Healthy Sleep Habits, Happy Child
82
Bed Sharing in the First 6 Months
June 6, 2022

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Healthy Sleep Habits, Happy Child

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A Step-by-Step Program for a Good Night's Sleep

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Healthy Sleep Habits, Happy Child

5th Edition: 
Chapter 1 (only 16 pages!) outlines everything you need to know about your child's sleep.

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Introduction

A Healthy Child Needs a Healthy Brain, A Healthy Brain Needs Healthy Sleep

If you have not already done so, please read Blog Posts 1 through 5 that describe how sleep is important and beneficial. I will post specific information for parents and children based on my book, “Healthy Sleep Habits, Happy Child.” Please do not be put off by my book’s length. This is a reference book. Read only the topic of interest to you.

Blog 82Bed Sharing in the First 6 Months

BED SHARING

A 2021 study by Drs. Ayten Bilgin and Dieter Wolke examined babies at term (about 40 weeks gestational age), 3, 6, and 18 months.  They investigated whether bed-sharing during the first 6 months was associated with specific outcomes, shown below, at 18 months:

• Infant-mother attachment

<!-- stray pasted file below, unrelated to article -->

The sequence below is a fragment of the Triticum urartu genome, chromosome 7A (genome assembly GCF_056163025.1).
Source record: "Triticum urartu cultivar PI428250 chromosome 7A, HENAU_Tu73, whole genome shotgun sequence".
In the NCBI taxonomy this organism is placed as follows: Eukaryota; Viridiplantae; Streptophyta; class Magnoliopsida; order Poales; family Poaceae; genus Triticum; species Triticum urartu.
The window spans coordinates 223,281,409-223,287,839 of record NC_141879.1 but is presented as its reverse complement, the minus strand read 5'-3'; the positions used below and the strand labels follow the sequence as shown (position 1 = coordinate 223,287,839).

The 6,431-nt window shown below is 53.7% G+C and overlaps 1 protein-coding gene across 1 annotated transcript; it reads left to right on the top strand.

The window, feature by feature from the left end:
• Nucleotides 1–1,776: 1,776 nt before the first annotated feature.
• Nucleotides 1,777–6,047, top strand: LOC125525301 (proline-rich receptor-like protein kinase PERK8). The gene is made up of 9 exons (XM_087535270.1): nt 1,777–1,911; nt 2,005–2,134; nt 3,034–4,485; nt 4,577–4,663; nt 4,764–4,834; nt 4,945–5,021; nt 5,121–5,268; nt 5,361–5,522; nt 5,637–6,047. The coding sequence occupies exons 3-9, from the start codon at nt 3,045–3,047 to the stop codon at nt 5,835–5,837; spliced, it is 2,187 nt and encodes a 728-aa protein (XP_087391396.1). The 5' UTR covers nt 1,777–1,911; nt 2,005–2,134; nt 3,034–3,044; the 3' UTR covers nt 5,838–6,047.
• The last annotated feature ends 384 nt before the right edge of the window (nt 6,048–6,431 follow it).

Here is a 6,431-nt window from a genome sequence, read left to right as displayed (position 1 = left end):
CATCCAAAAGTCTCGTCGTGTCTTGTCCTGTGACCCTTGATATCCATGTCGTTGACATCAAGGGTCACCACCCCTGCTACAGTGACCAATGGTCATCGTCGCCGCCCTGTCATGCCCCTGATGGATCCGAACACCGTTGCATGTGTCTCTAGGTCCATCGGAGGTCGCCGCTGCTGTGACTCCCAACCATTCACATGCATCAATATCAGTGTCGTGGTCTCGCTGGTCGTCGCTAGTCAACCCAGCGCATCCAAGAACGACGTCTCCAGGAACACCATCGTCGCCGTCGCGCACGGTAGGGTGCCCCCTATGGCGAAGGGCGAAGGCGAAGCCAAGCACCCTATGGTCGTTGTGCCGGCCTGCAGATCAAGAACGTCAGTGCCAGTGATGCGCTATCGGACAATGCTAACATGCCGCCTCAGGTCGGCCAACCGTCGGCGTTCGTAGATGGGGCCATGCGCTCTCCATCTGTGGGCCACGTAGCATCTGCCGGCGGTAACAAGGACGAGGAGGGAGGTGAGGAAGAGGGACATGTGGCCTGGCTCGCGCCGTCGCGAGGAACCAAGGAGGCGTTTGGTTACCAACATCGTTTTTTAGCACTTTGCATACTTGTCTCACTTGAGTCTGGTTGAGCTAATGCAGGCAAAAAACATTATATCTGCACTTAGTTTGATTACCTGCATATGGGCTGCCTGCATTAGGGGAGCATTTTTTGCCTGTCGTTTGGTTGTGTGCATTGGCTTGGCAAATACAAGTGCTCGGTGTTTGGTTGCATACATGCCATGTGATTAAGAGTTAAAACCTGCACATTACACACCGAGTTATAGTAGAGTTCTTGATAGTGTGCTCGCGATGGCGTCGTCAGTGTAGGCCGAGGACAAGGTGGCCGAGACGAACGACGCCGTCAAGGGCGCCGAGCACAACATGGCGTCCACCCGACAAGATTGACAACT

• Infant behavioral outcomes

• Maternal bonding

• Maternal sensitivity

• Maternal depressive symptoms

• Infant night-waking and latency to sleep

• Breast feeding

Conclusion:  At 18 months of age, bed-sharing during the first 6 months is associated with none of the outcomes, shown above, except for more frequent night-waking.  

“Infants who were bed-sharing had higher frequency of night-waking consistently over the first 18 months.  Thus, these findings suggest that concurrent infant sleeping difficulties [frequent night waking at 18 months] are associated with bed-sharing rather than the influence of preexisting difficulties in sleeping.”    In other words, in this study, the direction of effects is not that early infant sleep difficulties causes bed-sharing, rather, it is early infant bed-sharing, beginning at term, that causes sleep difficulties at 3, 6, and 18 months.

“Thus, there is not yet enough evidence to support or refute the primary message of the supporters of bed-sharing, which suggests that bed sharing is an evolutionary meaningful and natural practice with several benefits to the infant and mother.”

Bed-sharing is discouraged by the American Academy of Pediatrics because it increases the risk of Sudden Infant Death Syndrome.

Comments